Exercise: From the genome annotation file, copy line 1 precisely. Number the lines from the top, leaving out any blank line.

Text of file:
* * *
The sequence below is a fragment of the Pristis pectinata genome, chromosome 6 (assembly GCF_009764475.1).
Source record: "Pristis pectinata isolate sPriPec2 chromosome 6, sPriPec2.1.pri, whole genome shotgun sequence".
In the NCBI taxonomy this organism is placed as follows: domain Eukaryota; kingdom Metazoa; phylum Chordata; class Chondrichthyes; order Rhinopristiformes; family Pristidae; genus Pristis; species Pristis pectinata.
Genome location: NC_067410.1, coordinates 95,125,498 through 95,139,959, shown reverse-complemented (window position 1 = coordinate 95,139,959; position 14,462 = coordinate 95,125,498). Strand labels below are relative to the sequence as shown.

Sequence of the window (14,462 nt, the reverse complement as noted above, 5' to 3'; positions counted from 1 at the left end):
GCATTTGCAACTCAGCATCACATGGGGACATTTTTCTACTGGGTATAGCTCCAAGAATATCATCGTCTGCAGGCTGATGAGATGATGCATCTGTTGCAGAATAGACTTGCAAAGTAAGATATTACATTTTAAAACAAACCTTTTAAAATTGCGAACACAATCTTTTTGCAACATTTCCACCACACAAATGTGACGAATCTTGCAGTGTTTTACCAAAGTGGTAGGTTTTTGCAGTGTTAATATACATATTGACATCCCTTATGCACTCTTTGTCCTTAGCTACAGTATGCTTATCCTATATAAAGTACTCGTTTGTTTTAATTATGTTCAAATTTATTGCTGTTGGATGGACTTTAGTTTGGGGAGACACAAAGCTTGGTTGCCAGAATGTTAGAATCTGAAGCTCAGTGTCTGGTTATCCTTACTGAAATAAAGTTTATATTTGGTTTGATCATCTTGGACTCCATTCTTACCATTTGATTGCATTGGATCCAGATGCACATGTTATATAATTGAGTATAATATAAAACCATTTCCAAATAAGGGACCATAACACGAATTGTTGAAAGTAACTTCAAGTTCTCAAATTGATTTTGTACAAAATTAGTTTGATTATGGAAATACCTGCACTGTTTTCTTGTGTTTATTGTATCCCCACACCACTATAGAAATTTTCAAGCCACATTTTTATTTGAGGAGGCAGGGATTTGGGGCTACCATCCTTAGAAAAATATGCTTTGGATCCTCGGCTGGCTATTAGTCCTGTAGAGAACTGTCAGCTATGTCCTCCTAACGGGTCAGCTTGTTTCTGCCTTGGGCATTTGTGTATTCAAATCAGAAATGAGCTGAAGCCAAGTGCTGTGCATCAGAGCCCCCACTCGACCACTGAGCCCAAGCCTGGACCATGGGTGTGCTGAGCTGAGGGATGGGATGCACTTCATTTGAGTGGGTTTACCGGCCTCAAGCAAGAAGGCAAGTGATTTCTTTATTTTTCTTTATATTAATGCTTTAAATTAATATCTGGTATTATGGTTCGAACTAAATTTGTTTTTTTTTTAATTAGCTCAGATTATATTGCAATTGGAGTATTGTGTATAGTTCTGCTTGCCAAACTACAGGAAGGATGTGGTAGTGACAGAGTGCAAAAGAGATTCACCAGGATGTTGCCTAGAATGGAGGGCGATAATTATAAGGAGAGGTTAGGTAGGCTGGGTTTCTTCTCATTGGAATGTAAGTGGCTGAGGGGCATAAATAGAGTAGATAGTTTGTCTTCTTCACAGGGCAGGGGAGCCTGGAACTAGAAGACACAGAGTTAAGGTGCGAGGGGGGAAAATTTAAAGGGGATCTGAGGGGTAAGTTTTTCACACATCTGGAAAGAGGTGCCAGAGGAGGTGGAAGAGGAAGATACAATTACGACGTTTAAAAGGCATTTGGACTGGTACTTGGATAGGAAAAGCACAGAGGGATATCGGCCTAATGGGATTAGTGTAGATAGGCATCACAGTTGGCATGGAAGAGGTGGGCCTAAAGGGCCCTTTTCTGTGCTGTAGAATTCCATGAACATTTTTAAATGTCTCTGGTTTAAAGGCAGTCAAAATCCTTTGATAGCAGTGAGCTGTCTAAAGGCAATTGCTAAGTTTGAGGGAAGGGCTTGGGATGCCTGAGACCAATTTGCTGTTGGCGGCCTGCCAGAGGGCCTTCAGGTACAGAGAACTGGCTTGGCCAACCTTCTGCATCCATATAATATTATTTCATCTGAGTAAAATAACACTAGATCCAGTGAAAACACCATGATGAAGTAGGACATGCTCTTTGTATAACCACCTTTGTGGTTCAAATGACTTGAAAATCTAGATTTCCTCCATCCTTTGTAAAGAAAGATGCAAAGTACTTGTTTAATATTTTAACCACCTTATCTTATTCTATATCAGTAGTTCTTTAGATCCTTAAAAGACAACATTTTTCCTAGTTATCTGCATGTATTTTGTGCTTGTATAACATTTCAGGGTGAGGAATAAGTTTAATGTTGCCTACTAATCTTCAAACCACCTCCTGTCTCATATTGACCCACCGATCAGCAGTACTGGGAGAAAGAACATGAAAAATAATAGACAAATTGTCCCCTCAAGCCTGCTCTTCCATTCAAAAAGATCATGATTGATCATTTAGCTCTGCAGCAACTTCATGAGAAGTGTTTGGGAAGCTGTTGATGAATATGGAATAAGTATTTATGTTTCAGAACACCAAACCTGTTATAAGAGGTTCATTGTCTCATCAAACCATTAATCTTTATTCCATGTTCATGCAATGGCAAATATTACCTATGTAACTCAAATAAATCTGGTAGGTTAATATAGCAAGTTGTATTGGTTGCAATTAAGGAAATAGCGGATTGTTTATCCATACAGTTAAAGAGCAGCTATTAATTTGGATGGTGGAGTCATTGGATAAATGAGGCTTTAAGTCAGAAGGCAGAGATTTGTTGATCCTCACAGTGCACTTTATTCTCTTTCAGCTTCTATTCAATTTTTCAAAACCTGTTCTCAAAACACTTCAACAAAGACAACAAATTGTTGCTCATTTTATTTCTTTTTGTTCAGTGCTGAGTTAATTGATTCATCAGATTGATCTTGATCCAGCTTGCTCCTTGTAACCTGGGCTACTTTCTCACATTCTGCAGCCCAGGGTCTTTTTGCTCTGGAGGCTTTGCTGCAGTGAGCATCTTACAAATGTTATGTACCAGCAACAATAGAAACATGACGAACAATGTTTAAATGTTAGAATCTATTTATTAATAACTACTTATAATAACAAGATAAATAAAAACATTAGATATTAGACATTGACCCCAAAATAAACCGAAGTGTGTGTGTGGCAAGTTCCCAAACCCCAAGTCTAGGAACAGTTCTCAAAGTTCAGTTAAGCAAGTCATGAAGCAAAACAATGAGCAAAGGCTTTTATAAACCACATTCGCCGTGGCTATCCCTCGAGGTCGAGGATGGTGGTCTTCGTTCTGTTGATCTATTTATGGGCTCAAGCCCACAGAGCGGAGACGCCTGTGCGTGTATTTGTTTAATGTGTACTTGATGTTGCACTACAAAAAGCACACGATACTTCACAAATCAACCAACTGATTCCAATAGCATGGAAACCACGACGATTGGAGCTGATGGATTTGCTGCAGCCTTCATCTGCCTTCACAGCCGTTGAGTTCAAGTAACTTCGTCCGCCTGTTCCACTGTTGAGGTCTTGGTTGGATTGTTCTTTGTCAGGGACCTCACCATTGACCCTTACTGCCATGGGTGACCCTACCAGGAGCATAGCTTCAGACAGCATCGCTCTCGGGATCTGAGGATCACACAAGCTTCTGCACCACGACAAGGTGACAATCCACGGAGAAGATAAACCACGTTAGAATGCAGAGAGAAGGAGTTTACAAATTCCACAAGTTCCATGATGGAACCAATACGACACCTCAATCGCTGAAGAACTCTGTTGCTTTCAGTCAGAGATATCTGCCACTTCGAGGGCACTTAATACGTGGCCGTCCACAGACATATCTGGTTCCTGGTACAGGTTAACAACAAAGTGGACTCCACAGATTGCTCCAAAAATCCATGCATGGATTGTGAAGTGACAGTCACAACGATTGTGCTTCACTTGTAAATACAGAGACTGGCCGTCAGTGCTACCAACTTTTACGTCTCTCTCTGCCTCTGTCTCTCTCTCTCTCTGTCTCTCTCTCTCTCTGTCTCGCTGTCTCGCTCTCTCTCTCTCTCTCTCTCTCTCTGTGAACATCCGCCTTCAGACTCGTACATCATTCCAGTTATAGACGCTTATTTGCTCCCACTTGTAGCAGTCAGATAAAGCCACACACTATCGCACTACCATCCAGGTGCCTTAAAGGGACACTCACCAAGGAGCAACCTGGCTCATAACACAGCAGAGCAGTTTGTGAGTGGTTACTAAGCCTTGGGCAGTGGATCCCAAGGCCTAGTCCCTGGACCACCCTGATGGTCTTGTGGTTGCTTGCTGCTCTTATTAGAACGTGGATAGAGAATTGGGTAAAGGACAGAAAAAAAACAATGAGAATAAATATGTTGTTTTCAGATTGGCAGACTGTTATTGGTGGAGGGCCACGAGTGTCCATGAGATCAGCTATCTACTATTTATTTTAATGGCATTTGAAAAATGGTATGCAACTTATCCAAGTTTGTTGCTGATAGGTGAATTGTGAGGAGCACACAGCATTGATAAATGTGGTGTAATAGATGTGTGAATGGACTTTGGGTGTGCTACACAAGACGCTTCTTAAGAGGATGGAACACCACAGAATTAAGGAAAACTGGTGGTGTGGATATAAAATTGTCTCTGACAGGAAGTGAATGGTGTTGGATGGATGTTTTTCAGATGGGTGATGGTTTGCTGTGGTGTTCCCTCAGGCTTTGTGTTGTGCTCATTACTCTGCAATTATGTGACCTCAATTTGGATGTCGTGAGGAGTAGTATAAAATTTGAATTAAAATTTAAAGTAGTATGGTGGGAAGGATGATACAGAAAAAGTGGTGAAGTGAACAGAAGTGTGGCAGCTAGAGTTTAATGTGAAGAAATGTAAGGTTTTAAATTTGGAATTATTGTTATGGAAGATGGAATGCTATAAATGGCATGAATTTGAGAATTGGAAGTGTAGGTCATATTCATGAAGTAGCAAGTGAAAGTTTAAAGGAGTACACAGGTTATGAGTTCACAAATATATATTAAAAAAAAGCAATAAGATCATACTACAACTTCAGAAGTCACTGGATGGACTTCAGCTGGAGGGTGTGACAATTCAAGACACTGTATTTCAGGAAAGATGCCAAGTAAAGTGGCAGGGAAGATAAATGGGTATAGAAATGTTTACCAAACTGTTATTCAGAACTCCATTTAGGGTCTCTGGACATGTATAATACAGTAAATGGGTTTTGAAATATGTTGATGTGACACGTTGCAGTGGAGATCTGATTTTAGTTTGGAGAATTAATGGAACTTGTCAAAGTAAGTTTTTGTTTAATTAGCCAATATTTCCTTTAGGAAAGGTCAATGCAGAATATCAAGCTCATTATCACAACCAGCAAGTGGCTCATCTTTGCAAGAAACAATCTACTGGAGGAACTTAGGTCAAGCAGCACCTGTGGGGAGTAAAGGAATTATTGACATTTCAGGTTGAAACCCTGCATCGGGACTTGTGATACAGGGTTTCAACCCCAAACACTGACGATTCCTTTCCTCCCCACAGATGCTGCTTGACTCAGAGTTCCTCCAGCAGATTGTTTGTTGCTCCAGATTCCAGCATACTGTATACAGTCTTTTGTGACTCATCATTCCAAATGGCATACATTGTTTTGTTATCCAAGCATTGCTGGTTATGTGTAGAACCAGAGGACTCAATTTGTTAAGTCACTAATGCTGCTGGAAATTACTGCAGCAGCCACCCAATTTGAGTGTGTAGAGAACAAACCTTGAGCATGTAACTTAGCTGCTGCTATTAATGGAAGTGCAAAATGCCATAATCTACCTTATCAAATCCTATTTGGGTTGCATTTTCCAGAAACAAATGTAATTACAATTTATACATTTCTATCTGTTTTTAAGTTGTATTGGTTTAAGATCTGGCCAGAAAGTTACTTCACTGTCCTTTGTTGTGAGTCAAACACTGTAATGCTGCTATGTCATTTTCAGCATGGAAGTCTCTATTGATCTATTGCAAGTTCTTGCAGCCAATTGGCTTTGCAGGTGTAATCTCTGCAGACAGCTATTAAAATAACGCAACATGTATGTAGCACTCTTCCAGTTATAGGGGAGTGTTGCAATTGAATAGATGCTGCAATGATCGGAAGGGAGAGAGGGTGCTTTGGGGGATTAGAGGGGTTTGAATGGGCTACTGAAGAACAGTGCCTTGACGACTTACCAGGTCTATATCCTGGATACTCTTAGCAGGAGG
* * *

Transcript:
The sequence below is a fragment of the Pristis pectinata genome, chromosome 6 (assembly GCF_009764475.1).